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Beautiful detail and mother of pearl.

We checked out every mirror in that huge antique mall, and found this as we were about to give up on ever finding one that suited.  The best part?  I thought the price had to be a mistake, but it wasn’t.

It came home for $45.00.  It is waiting to go up to the cabin when I return from Idaho.  It will be hanging by Thanksgiving.

And that makes me smile.

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Quiltville Quote of the Day!

Start by appreciating the little things!

Have a wonderful Tuesday, everyone -

15 comments:

Diane larson said...

that quilt would have been hard to leave!! What was the price? Beautiful mirror.

Mia's Cottage said...

Mona just needs to go shopping at Bonnie’s basement of treasures for her machine. Didn’t you say you need to downsize?? 😜
Have a good one! Donna

Allison C Bayer Plano TX said...

Sew glad you and Mona were able to take a break for dinner and antiquing. The pickens may have been slim but the quilts and the mirror -- what a find! Safe travels to Idaho. Thinking of you and keeping you close to my heart. Allison C Bayer in Plano, Texas USA

Christy said...

The heavy quilt with the army blanket inside reminded me of a great story! My grandmother made me a wool quilt -- 8" squares - army blanket for batting, and flannel on the back. It was just a tied quilt, but it was (is!) so heavy and WARM. One year my sister saw it and didn't understand why I had that quilt, but Grandma hadn't made one for anyone else. So what did I have to do? Make one for almost everyone in my family -- siblings, nieces and nephews! My sister scoured thrift shops and yard sales for wool garments to cut up. Sometimes we couldn't find an army blanket for the middle, but all the quilts were warm and heavy!

Christy

Janet O. said...

Got a chuckle from the polyester quilt. When I was young our neighbor worked in a clothing manufacturing plant not too far away and she would bring home bags of scraps for neighbors to make quilts--all polyester. Don't know that my Mom ever used the scraps for a quilt, but I know others did!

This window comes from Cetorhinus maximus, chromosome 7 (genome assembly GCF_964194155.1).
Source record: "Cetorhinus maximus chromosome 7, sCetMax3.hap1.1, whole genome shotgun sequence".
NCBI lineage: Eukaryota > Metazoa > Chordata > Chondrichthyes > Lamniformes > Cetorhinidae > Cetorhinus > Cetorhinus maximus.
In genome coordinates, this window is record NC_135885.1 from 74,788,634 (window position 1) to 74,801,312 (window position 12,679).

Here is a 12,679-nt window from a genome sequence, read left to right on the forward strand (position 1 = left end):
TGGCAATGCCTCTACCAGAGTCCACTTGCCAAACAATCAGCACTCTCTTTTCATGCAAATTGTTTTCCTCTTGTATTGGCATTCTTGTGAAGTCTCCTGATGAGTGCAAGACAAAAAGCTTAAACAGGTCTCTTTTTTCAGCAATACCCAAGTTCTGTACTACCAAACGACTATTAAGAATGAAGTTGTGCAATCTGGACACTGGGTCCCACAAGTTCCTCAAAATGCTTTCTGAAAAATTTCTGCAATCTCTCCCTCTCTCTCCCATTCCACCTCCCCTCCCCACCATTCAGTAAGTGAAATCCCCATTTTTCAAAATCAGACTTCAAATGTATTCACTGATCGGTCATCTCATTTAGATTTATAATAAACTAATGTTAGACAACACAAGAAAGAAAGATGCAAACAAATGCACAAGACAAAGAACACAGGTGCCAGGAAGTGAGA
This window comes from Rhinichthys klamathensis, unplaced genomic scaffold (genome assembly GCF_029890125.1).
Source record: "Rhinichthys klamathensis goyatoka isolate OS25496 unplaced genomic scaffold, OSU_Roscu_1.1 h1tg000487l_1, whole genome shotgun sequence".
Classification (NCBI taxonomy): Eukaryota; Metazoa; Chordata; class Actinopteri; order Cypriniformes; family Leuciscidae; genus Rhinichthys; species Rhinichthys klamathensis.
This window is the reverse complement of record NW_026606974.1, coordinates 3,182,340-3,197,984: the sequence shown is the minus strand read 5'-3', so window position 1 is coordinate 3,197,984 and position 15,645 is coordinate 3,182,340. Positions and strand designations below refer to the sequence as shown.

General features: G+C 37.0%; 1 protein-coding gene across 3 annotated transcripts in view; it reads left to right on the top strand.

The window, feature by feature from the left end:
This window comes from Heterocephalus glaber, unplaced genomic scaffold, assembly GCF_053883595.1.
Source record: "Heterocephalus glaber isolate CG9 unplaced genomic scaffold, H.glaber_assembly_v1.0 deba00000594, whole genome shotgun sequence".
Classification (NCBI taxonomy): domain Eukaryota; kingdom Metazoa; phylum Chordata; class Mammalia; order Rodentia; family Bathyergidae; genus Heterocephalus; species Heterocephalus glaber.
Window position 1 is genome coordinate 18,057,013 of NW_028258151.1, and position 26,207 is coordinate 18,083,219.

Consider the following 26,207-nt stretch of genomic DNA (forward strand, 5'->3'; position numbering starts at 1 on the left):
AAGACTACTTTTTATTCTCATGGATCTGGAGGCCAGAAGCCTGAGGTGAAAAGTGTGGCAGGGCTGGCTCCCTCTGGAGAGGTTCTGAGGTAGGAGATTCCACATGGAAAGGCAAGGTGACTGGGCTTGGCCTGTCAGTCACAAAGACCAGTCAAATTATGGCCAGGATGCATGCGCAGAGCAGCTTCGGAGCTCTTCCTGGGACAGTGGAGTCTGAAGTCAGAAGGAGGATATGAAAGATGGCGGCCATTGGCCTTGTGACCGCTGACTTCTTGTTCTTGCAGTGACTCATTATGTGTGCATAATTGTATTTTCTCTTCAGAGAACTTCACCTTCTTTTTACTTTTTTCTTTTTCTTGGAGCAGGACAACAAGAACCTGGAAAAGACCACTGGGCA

Beautiful vintage quilt!
What a find on the mirror. Can't believe you got it at that price. Happy day!! :)

Cats said...

grateful for the abundance in my life (on my hips? not so much)Life is so good and quilting is the cherry on top. Again, thank you for your contribution(s) to MY life, you and family are on my "list" -- it's a good thing! Loving the fall weather, more apt to be snuggling with a quilt on my lap in the evenings with handwork to be done... finished the label and the binding on En Provence two weeks ago!!! Thanks, Cats

Mary said...

Oh the 70's! I lived them and have a couple Polyester quilts in my closet. I didnt' make HST's with them. Cool Mirror for the cabin. Glad Mona and You could go Antiquing. Did she find anything?? Blessings and prayers as you fly to Idaho. I know your heartache. Losing a parent, even one not your own Blood is a hard thing. Keep all the memories in your heart.

Jean said...

My mother in law gave us a polyester quilt backed in flannel for a utility quilt when we got married... ahem, 41 years ago. I have had to replace the flannel, but the rest is heavy and strong as ever! It will outlast us all.

janice said...

The mirror is shaped like a tulip.

Betty said...

I "freed" a vintage Kenmore at a thrift store today. Thought about you when I did it!

Sherry Yeakel said...

What a steal on that mirror, lucky I wasn't there we would have been tossing a coin to see who got it, hahahaha! Love it!

Kerry said...

You need to get in touch with Barbara Brackman! I'm sure she'll be able to date the quilt - or confirm your thoughts on it. But what a beauty!

Lol at the reflections! It's a cat head mirror! Lovely carving and decorations. Pity there weren't any machines for Mona though.

Gypsy's Mom said...

Was it Mona that had no interest in quilting when you first met?

Kristi said...

Oh yes string star blocks! Let's do it! :) Love the star quilt and the vertical 'like' groupings. It gives a wonderful color/wash/fade across the center of the quilt. Our early Grandmothers may not have had 'artistic training' but the artistry was in their soul!

Judy Davis said...

Lot's of possibilities with these classic blocks. One Christmas my niece wrapped a quilt I had made for her around her Christmas tree. The next year I made tree skirts. Love following your adventures. Thank you for sharing. Judy